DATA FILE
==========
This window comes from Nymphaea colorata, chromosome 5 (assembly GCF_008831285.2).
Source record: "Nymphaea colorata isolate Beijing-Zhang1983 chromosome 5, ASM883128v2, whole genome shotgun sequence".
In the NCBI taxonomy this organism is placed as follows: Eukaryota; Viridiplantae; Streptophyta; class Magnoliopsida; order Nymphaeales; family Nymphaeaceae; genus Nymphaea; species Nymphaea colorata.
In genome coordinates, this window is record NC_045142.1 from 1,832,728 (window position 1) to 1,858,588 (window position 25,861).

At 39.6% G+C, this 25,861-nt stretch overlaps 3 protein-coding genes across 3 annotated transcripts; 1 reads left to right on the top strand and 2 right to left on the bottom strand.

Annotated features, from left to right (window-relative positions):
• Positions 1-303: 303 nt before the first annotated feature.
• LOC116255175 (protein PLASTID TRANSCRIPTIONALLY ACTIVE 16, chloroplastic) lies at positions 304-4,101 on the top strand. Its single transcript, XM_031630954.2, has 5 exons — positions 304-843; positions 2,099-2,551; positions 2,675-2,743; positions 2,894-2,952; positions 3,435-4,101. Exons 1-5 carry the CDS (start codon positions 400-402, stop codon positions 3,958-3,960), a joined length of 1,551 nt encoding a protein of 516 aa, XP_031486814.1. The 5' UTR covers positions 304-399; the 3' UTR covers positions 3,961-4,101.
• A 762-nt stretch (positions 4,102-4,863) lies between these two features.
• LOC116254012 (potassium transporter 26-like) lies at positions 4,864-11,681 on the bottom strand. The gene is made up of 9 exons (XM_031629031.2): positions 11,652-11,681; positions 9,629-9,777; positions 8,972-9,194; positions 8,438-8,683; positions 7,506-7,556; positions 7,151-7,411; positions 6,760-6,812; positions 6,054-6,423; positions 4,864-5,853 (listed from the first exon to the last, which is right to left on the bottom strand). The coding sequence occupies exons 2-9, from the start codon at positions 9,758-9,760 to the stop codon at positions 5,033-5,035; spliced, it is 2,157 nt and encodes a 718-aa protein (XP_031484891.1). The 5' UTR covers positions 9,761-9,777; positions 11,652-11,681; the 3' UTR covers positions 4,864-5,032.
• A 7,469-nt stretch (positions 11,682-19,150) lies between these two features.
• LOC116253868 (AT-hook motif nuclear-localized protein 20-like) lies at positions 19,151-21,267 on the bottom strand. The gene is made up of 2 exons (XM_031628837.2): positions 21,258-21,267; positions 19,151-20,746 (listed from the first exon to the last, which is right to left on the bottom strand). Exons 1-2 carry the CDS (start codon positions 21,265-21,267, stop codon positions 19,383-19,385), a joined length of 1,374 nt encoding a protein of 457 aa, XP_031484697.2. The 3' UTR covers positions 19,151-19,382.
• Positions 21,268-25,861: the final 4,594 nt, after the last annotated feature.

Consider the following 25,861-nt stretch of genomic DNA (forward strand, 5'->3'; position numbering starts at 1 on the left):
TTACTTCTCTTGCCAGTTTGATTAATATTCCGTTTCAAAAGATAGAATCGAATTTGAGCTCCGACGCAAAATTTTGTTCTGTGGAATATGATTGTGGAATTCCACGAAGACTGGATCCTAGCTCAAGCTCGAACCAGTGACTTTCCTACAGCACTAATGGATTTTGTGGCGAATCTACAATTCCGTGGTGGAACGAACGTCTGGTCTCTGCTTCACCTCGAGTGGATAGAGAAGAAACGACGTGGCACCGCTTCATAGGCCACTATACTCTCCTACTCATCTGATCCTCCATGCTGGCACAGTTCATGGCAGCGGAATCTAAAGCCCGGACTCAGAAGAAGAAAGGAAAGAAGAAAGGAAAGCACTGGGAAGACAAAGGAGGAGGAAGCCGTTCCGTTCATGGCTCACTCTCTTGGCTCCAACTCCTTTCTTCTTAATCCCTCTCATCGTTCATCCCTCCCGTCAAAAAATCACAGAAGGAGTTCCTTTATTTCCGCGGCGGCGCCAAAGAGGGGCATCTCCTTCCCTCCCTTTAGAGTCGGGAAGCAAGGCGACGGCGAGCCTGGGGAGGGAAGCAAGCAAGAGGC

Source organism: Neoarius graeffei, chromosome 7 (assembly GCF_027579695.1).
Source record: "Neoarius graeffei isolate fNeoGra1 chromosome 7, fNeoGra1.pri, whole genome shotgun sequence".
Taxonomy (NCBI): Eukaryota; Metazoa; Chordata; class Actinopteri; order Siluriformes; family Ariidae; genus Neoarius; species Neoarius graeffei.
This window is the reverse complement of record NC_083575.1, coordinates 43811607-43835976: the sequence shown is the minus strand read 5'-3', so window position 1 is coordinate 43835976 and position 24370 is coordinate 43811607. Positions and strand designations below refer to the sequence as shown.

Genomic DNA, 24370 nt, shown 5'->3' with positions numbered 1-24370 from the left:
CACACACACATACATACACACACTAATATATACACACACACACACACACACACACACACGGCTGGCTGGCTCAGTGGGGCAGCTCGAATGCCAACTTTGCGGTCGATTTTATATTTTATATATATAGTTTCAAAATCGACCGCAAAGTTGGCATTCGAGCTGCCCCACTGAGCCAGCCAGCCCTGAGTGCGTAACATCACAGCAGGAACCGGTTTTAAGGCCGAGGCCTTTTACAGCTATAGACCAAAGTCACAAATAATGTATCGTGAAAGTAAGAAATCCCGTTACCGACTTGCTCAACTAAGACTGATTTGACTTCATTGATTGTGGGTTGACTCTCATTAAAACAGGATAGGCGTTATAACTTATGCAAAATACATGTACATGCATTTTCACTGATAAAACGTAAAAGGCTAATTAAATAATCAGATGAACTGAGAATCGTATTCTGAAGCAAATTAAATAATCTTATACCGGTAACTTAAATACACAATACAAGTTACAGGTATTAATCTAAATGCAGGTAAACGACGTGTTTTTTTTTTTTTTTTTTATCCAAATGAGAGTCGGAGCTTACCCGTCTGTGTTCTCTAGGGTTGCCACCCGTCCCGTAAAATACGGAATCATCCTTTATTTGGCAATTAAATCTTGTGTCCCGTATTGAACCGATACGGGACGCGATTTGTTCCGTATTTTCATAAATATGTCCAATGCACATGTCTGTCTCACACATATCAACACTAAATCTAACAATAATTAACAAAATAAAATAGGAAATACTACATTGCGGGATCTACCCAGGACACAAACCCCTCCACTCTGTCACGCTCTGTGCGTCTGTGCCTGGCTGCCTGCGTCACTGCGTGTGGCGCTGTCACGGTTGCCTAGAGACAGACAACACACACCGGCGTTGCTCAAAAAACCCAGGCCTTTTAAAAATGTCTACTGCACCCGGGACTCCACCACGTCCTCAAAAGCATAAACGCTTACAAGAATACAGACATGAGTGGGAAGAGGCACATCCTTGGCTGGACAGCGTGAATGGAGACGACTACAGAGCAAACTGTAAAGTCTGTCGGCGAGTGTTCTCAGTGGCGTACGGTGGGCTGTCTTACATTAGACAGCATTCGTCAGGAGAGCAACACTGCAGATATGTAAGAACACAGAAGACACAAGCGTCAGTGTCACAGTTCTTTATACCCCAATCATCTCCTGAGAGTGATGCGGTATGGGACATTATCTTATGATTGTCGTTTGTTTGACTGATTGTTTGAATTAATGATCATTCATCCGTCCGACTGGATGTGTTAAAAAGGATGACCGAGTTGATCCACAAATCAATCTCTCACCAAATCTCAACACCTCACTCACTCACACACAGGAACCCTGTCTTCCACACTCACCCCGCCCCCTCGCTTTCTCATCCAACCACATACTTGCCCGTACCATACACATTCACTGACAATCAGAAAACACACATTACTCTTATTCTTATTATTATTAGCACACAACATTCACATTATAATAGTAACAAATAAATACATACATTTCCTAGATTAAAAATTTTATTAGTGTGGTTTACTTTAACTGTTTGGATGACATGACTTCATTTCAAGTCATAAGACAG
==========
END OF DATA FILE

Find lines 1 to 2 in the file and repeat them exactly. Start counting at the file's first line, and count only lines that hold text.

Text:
This window comes from Nymphaea colorata, chromosome 5 (assembly GCF_008831285.2).
Source record: "Nymphaea colorata isolate Beijing-Zhang1983 chromosome 5, ASM883128v2, whole genome shotgun sequence".